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J Neurosci. 2013 Jul 3;33(27):11012-22. doi: 10.1523/JNEUROSCI.1097-13.2013.

Kalirin-7 mediates cocaine-induced AMPA receptor and spine plasticity, enabling incentive sensitization.

Author information

1
Department of Neuroscience, The Chicago Medical School at Rosalind Franklin University of Medicine and Science, North Chicago, Illinois 60064, USA.

Erratum in

  • J Neurosci. 2014 Jan 8;34(2):688.

Abstract

It is well established that behavioral sensitization to cocaine is accompanied by increased spine density and AMPA receptor (AMPAR) transmission in the nucleus accumbens (NAc), but two major questions remain unanswered. Are these adaptations mechanistically coupled? And, given that they can be dissociated from locomotor sensitization, what is their functional significance? We tested the hypothesis that the guanine-nucleotide exchange factor Kalirin-7 (Kal-7) couples cocaine-induced AMPAR and spine upregulation and that these adaptations underlie sensitization of cocaine's incentive-motivational properties-the properties that make it "wanted." Rats received eight daily injections of saline or cocaine. On withdrawal day 14, we found that Kal-7 levels and activation of its downstream effectors Rac-1 and PAK were increased in the NAc of cocaine-sensitized rats. Furthermore, AMPAR surface expression and spine density were increased, as expected. To determine whether these changes require Kal-7, a lentiviral vector expressing Kal-7 shRNA was injected into the NAc core before cocaine exposure. Knocking down Kal-7 abolished the AMPAR and spine upregulation normally seen during cocaine withdrawal. Despite the absence of these adaptations, rats with reduced Kal-7 levels developed locomotor sensitization. However, incentive sensitization, which was assessed by how rapidly rats learned to self-administer a threshold dose of cocaine, was severely impaired. These results identify a signaling pathway coordinating AMPAR and spine upregulation during cocaine withdrawal, demonstrate that locomotor and incentive sensitization involve divergent mechanisms, and link enhanced excitatory transmission in the NAc to incentive sensitization.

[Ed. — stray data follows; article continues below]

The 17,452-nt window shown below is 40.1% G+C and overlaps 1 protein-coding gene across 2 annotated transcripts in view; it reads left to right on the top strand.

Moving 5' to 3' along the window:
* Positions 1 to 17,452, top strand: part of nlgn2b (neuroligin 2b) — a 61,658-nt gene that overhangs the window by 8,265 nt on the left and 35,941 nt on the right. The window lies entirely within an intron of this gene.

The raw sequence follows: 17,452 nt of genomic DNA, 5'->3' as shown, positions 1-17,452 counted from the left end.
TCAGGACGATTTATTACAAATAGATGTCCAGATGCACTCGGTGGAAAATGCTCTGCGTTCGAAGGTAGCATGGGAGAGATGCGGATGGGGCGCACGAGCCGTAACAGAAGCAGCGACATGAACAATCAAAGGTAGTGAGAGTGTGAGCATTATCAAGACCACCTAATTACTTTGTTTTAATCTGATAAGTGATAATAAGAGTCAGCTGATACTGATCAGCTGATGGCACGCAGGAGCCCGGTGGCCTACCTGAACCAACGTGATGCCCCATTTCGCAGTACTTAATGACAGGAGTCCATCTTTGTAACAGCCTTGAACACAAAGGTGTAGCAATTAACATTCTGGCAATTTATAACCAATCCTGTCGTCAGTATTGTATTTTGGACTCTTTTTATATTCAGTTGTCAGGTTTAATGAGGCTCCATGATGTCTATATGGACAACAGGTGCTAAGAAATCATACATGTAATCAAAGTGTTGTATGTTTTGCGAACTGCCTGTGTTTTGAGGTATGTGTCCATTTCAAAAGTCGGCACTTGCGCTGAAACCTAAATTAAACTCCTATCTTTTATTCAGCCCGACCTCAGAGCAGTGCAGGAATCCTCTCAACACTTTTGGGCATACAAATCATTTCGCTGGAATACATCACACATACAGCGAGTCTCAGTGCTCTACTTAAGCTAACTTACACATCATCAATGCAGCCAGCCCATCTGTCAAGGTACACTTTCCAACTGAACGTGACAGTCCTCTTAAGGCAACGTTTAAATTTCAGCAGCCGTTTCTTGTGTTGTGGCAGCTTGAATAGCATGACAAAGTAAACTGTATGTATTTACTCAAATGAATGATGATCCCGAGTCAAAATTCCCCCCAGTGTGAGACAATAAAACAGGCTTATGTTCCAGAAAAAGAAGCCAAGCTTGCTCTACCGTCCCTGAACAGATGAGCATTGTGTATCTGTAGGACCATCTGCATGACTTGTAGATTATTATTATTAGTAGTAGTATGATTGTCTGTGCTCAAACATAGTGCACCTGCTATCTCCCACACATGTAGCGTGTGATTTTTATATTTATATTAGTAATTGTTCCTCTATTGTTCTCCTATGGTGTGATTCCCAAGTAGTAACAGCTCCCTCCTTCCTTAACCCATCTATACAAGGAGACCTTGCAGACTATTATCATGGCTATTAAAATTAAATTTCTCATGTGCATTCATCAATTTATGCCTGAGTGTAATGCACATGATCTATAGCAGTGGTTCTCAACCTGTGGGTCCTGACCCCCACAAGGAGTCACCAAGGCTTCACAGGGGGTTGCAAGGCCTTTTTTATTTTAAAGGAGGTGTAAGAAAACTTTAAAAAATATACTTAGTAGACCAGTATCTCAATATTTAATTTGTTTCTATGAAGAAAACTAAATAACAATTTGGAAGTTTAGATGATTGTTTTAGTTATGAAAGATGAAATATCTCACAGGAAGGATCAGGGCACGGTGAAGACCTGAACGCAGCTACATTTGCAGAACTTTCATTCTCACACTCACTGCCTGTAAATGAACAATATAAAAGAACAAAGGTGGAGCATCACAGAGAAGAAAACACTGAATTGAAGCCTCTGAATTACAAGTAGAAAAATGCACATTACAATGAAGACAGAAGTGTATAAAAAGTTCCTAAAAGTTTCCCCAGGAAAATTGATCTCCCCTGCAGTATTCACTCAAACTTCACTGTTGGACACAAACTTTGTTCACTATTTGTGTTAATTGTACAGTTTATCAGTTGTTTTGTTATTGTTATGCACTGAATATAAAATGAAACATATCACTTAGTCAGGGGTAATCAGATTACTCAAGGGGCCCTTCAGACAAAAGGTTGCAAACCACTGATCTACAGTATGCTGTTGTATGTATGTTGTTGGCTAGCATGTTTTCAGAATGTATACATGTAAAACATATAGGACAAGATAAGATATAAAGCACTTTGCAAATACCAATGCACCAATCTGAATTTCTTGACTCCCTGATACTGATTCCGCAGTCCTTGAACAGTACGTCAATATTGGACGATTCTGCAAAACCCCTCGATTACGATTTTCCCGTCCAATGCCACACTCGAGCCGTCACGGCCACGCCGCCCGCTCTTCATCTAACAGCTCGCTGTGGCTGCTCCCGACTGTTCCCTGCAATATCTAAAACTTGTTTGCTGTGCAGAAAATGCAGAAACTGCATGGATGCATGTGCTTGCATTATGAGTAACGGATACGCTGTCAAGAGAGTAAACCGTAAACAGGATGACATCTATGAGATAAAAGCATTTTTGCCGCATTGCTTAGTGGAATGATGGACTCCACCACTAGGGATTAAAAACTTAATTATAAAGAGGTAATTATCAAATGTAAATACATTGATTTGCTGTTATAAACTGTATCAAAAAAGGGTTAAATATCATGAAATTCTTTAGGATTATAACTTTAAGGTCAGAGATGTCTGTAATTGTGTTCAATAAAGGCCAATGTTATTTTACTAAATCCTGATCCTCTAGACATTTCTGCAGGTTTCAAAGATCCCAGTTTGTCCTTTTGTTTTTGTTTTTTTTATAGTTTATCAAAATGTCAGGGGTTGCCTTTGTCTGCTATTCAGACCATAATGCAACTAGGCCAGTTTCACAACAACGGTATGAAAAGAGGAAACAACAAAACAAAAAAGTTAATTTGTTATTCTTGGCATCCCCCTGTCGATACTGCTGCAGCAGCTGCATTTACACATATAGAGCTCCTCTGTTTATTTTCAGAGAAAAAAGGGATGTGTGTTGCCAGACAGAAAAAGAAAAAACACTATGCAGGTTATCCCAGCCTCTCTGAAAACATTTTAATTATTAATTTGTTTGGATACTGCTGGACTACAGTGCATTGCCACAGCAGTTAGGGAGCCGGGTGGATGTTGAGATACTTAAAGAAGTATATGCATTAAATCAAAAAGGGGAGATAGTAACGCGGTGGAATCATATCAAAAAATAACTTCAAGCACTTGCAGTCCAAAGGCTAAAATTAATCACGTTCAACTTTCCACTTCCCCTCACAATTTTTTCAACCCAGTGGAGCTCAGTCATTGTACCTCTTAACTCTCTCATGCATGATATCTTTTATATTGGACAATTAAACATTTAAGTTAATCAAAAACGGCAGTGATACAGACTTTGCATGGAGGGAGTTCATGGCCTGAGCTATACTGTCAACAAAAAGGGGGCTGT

PMID:
23825406
PMCID:
PMC3718375
DOI:
10.1523/JNEUROSCI.1097-13.2013
[Indexed for MEDLINE]
Free PMC Article

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